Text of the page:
treeNode()
          .withId("c")
      )), 
    treeNode()
      .withId("d") 
  ))
);

would emit following error message:

**Expected:** with properties <Id=root>, <Children=iterable containing [with properties <Id=a>, <Children=iterable containing [with properties <Id=notb>, with properties <Id=c>]>, with properties <Id=d>]> **but:** with properties <Id=root>, <Children=item 0: with properties <Id=a>, <Children=item 0: with properties <Id=b>>>`

Decorating IsEquivalent Hamcrest matchers

The current example is yet overly generic and verbose, so it might be suitable to write some missing methods as static factory methods and default builder methods, e.g.

interface TreeNodeMatcher extends org.hamcrest.Matcher<TreeNode> {
  public TreeNodeMatcher withId(String id);

  public TreeNodeMatcher withChildren(Matcher<Iterable<? extends TreeNode>> c);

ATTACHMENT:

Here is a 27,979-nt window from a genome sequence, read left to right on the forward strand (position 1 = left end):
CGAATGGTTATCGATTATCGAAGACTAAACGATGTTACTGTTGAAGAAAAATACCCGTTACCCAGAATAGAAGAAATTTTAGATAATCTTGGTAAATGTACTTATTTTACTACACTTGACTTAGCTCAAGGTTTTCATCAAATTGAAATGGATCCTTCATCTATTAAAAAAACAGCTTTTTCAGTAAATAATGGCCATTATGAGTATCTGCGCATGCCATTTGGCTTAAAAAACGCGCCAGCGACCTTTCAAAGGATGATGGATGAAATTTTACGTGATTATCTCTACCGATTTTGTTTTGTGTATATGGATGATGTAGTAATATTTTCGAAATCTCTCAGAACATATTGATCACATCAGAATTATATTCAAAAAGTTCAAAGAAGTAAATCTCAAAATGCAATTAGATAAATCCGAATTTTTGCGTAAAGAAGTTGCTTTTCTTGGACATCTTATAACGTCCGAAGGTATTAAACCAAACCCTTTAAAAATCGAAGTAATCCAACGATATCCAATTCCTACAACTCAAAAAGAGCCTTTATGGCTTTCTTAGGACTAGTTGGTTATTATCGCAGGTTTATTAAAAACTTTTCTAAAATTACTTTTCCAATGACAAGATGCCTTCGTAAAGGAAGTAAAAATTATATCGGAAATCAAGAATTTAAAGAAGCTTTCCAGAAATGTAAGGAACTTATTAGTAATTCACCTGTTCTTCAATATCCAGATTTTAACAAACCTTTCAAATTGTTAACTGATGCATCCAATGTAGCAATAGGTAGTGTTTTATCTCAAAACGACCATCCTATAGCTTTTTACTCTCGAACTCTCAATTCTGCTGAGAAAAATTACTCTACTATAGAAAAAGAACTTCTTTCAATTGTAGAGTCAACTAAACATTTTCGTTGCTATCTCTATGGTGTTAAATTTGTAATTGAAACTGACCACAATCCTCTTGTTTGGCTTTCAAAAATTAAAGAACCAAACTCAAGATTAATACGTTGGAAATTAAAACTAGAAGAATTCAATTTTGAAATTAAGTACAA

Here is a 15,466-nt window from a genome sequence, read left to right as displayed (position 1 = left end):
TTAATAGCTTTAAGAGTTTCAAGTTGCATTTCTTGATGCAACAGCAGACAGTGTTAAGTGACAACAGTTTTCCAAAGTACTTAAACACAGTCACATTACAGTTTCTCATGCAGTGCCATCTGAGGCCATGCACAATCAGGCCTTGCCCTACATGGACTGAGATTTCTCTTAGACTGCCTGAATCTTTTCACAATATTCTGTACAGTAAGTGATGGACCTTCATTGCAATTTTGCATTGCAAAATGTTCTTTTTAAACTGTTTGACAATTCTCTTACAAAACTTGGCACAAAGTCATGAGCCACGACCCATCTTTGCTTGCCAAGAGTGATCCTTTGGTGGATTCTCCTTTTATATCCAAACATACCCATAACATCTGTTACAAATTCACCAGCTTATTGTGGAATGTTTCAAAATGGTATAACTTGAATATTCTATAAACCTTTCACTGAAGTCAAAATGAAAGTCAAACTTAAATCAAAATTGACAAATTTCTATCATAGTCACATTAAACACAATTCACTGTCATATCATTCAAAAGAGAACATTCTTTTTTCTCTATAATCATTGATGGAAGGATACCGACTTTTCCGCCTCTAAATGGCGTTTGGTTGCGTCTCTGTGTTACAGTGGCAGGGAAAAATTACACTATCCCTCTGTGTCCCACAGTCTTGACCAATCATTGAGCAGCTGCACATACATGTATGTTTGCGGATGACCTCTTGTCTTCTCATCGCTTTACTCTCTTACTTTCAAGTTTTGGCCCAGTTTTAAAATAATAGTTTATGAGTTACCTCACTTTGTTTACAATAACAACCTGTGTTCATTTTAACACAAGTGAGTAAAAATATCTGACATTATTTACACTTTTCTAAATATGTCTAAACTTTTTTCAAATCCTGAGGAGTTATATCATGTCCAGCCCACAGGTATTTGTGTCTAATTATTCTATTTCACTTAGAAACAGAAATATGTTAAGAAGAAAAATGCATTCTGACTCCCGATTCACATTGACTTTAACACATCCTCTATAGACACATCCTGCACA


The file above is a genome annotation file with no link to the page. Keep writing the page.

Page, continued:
public default TreeNodeMatcher withChildrenContaining(TreeNodeMatcher... c) {
    return withChildren(contains(c));
  }
        
  public static TreeNodeMatcher treeNodeWithId(String id) {
    return IsEquivalent.equivalentTo(TreeNodeMatcher.class).withId(id);
  }
}

This given, we can write our test again in the very compact way known from above:

assertThat(root, treeNodeMatchingId("root")
  .withChildrenContaining(
    treeNodeMatchingId("a")
      .withChildrenContaining(
        treeNodeMatchingId("b"),
        treeNodeMatchingId("c")
      ),
    treeNodeMatchingId("d")
  )
);

Summary

With XRayInterface IsEquivalent matchers we can create powerful and flexible matchers with small coding effort, having following properties

  • we need no duplication of navigation paths
  • we can combine them with arbitrary Hamcrest matchers
  • we do not depend on correctly implemented equals methods